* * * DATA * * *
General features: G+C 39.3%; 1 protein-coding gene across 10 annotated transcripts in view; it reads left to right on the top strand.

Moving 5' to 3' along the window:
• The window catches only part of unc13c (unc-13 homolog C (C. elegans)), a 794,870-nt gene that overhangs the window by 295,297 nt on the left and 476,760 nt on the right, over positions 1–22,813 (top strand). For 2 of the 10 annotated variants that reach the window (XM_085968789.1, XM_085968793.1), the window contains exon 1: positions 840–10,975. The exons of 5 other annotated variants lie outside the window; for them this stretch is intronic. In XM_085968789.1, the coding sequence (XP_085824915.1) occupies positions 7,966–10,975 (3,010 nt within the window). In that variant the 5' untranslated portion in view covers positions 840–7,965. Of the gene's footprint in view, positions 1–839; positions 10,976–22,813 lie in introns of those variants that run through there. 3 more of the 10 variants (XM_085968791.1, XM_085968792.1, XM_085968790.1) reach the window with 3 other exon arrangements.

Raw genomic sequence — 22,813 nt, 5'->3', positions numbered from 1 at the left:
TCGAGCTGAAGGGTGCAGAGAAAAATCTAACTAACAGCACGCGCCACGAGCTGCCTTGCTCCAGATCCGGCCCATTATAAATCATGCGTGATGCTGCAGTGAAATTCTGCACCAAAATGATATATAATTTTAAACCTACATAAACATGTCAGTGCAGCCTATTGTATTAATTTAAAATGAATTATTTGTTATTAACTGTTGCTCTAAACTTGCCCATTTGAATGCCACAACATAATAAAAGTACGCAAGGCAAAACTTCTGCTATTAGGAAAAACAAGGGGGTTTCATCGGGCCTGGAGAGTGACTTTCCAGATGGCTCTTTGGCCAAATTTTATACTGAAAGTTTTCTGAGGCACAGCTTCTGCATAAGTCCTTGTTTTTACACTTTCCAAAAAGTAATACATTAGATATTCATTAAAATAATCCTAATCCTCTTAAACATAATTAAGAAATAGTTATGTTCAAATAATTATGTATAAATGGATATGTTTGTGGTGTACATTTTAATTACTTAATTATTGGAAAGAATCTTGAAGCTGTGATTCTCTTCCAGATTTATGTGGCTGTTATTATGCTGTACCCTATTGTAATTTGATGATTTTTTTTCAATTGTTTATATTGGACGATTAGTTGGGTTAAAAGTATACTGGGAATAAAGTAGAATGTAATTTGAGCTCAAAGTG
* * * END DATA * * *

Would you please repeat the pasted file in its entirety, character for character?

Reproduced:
General features: G+C 39.3%; 1 protein-coding gene across 10 annotated transcripts in view; it reads left to right on the top strand.

Moving 5' to 3' along the window:
• The window catches only part of unc13c (unc-13 homolog C (C. elegans)), a 794,870-nt gene that overhangs the window by 295,297 nt on the left and 476,760 nt on the right, over positions 1–22,813 (top strand). For 2 of the 10 annotated variants that reach the window (XM_085968789.1, XM_085968793.1), the window contains exon 1: positions 840–10,975. The exons of 5 other annotated variants lie outside the window; for them this stretch is intronic. In XM_085968789.1, the coding sequence (XP_085824915.1) occupies positions 7,966–10,975 (3,010 nt within the window). In that variant the 5' untranslated portion in view covers positions 840–7,965. Of the gene's footprint in view, positions 1–839; positions 10,976–22,813 lie in introns of those variants that run through there. 3 more of the 10 variants (XM_085968791.1, XM_085968792.1, XM_085968790.1) reach the window with 3 other exon arrangements.

Raw genomic sequence — 22,813 nt, 5'->3', positions numbered from 1 at the left:
TCGAGCTGAAGGGTGCAGAGAAAAATCTAACTAACAGCACGCGCCACGAGCTGCCTTGCTCCAGATCCGGCCCATTATAAATCATGCGTGATGCTGCAGTGAAATTCTGCACCAAAATGATATATAATTTTAAACCTACATAAACATGTCAGTGCAGCCTATTGTATTAATTTAAAATGAATTATTTGTTATTAACTGTTGCTCTAAACTTGCCCATTTGAATGCCACAACATAATAAAAGTACGCAAGGCAAAACTTCTGCTATTAGGAAAAACAAGGGGGTTTCATCGGGCCTGGAGAGTGACTTTCCAGATGGCTCTTTGGCCAAATTTTATACTGAAAGTTTTCTGAGGCACAGCTTCTGCATAAGTCCTTGTTTTTACACTTTCCAAAAAGTAATACATTAGATATTCATTAAAATAATCCTAATCCTCTTAAACATAATTAAGAAATAGTTATGTTCAAATAATTATGTATAAATGGATATGTTTGTGGTGTACATTTTAATTACTTAATTATTGGAAAGAATCTTGAAGCTGTGATTCTCTTCCAGATTTATGTGGCTGTTATTATGCTGTACCCTATTGTAATTTGATGATTTTTTTTCAATTGTTTATATTGGACGATTAGTTGGGTTAAAAGTATACTGGGAATAAAGTAGAATGTAATTTGAGCTCAAAGTG